This guide assumes you have already completed:

If you have not completed those step-by-step guides, you must still create the following environment to be successful with the procedures described in this document:

  • You have installed Windows 2000 Professional operating system on a computer in a Windows 2000 domain.

  • Windows 2000 Certification Authority (CA) is running in the domain.

  • Windows 2000 operating systems running in the domain.

  • A trusted certificate authority.

  • A user certificate service or certificates issued by a trusted CA.

  • Windows 2000 Active Directory service.

  • Internet Information Services (IIS).

  • Administrative permissions for the person mapping the CA to user accounts.

Types of Mapping

In most cases, a certificate is mapped to a user account in one of two ways: a single certificate is mapped to a single user account (one-to-one mapping), or multiple certificates are mapped to one user account (many-to-one mapping).

User Principal Name Mapping

User principal name mapping is a special case of one-to-one mapping. User principal name mapping is only available through the Active Directory. Enterprise certificate authorities (CAs) place an entry, called a UPN, into each certificate. The UPN looks very much like an e-mail name. The UPN is unique within a Windows 2000-based domain. The UPN is used to find the user's account in the Active Directory, and that account is logged on. UPN mappings are implicit in Windows 2000, and this is the method used by smart card logon. (See the next section below "Active Directory Mapping" for more details.)

One-to-One Mapping

One-to-one mapping involves mapping a single user certificate to a single Windows 2000 user account. For example, assume you want to provide a Web page to your employees that will allow them to view and modify their deductions, manage their health care, and other benefits. You want this page to work over the Internet and remain secure. As a solution, you decide to use Windows 2000, certificates, and certificate mapping. You can either issue certificates to each of your employees from your own certificate service, or you can have your employees obtain certificates from a CA approved by your company. You then take these user certificates and map them to the employees' Windows 2000 user accounts. This allows users to connect to the Web page, using the Secure Sockets Layer (SSL) from anywhere by providing their client certificate. Users log on using their user account and normal access controls can be applied.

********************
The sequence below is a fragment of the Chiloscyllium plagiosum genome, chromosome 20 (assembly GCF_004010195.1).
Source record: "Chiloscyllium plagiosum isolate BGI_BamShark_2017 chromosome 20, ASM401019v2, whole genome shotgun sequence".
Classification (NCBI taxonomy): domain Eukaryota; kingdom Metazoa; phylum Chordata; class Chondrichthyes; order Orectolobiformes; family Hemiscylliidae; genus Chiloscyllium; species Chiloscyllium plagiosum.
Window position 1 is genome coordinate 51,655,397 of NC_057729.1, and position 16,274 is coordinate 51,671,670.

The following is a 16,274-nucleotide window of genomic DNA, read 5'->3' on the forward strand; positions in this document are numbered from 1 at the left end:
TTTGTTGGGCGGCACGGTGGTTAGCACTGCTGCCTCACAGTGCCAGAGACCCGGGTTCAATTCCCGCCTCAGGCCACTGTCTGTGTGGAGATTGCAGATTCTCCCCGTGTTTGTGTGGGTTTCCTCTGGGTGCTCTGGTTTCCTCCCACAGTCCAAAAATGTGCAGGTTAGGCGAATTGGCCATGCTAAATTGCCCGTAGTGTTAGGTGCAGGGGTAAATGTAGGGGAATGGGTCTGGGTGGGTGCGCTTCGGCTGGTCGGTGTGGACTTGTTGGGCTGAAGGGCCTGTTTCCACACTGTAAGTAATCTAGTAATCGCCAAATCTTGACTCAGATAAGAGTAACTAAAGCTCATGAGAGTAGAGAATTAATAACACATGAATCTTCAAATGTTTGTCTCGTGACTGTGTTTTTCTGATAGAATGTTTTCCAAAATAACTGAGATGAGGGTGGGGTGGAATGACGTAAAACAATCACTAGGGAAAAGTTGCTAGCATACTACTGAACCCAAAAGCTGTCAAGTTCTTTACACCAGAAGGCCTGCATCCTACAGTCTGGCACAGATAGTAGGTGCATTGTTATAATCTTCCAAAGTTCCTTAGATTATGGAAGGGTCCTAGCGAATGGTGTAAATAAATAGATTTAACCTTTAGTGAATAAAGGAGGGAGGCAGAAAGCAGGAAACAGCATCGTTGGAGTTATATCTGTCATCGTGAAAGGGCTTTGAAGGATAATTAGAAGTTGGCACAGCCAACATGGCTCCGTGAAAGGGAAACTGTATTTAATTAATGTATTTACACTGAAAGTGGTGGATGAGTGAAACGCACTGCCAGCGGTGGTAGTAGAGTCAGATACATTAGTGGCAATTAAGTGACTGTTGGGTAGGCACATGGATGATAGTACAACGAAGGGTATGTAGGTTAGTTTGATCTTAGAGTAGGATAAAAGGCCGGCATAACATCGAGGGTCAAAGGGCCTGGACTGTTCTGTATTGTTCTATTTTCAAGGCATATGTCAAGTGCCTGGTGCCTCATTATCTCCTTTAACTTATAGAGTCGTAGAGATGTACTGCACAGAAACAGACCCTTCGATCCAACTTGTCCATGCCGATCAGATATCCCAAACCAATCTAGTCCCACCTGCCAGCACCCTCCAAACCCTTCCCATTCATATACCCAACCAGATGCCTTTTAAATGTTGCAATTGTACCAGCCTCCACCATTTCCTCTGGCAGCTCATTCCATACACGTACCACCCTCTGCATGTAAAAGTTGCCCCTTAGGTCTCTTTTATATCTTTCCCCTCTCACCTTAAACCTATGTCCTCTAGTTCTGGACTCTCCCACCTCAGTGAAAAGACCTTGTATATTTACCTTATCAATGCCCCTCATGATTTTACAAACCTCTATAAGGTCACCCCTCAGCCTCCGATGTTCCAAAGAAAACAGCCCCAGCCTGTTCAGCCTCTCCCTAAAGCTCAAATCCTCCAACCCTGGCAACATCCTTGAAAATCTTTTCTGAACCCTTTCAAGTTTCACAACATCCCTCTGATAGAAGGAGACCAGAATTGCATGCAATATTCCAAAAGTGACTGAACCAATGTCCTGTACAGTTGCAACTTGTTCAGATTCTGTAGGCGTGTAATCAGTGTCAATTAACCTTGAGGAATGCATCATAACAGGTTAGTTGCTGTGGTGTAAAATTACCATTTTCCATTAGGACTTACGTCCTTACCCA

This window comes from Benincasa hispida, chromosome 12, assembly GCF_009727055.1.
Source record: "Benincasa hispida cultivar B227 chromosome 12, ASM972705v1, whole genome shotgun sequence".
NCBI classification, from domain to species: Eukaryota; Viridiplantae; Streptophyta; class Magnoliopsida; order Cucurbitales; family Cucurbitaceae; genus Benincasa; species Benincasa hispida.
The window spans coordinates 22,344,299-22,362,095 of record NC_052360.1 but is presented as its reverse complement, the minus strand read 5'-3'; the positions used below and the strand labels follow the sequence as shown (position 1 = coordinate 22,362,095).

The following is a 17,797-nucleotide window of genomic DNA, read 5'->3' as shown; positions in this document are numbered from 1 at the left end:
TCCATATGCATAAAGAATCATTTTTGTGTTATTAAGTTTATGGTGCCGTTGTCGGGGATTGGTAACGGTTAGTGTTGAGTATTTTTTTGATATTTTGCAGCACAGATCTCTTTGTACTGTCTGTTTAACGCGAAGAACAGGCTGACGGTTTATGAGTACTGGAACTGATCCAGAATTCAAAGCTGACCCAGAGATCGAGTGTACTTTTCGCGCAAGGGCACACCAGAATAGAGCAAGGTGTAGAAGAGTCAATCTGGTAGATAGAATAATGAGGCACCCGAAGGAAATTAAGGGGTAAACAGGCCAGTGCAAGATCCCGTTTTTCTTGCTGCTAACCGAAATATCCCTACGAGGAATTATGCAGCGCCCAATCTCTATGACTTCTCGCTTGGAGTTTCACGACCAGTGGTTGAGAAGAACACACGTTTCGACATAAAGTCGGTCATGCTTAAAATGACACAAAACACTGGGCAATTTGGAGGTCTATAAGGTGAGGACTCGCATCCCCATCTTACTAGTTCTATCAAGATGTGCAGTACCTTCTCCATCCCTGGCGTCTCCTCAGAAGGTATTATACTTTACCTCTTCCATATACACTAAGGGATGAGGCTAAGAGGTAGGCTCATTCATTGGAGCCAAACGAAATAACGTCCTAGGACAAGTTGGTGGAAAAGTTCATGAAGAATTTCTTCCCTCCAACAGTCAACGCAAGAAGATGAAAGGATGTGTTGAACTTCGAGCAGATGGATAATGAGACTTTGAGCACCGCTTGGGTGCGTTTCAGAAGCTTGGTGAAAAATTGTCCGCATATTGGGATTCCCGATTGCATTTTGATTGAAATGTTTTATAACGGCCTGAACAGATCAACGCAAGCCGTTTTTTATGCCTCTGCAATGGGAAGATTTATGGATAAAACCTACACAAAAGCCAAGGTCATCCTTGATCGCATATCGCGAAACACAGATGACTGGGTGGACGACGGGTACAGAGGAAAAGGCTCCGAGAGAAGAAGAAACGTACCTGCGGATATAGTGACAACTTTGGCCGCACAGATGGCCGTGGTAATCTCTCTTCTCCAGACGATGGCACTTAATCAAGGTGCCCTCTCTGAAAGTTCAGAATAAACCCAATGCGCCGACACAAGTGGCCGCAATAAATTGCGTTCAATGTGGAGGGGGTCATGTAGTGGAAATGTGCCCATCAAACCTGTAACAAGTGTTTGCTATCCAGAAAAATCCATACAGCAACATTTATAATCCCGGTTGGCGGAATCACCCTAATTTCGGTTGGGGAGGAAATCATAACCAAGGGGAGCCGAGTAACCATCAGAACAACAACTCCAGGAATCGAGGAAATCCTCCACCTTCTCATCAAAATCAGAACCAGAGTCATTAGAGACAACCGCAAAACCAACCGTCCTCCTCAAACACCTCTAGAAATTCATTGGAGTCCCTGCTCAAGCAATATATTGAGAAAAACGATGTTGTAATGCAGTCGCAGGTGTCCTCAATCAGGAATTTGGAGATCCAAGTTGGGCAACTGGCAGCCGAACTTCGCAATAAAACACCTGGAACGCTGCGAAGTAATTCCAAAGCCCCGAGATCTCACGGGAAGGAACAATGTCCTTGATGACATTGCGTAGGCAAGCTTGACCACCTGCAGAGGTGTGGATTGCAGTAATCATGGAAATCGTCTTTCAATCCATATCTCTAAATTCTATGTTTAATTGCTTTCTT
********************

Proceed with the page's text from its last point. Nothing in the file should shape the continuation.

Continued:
Many-to-One Mapping

Many-to-one mapping involves mapping many certificates to a single user account. For example, assume you have a partnership with an agency that provides temporary workers for your job openings. You would like to allow the agency personnel to view Web pages describing current job openings that are otherwise accessible only to company employees. The agency has its own CA that it uses to issue a certificate to its employees. After installing the agency CA's root certificate as a trusted root in your enterprise, you can set a rule that maps all certificates issued by that CA to map to a single Windows 2000 account. You then set access rights so that this account can access the Web page. Typically, you give the user account the same name as the agency.

When temporary employees from the agency connect to the agency's Web server and provide their certificates, they are mapped to the same account and can access the Web page. However, they cannot view other pages since the account does not have permissions to anything else. This saves administrative expense because the agency can now issue certificates and manage its users without requiring further intervention on your part.

Where Mapping Occurs

With IIS in Windows 2000, the certificate mapping can occur in one of two places: IIS or Active Directory.

IIS